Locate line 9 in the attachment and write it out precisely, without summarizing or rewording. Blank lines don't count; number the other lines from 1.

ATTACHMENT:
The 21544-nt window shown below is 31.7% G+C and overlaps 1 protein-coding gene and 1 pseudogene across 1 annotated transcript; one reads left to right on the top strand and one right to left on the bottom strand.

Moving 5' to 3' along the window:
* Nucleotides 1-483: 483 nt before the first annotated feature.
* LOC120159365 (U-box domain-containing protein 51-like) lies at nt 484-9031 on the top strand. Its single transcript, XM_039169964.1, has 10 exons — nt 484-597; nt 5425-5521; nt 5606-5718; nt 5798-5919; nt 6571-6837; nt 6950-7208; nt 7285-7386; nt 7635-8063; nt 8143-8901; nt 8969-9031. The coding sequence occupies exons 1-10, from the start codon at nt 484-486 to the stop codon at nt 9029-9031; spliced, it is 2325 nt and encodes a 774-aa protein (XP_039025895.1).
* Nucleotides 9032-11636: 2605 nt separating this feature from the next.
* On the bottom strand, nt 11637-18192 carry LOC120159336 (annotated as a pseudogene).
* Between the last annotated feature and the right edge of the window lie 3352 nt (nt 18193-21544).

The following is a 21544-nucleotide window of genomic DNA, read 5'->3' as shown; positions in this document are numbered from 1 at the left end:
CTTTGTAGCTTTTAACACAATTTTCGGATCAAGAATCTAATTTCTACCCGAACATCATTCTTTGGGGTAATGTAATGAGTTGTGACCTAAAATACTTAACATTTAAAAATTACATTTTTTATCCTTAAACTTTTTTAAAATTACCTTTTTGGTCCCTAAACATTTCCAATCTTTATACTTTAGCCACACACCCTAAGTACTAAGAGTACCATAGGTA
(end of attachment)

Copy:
CTTTGTAGCTTTTAACACAATTTTCGGATCAAGAATCTAATTTCTACCCGAACATCATTCTTTGGGGTAATGTAATGAGTTGTGACCTAAAATACTTAACATTTAAAAATTACATTTTTTATCCTTAAACTTTTTTAAAATTACCTTTTTGGTCCCTAAACATTTCCAATCTTTATACTTTAGCCACACACCCTAAGTACTAAGAGTACCATAGGTA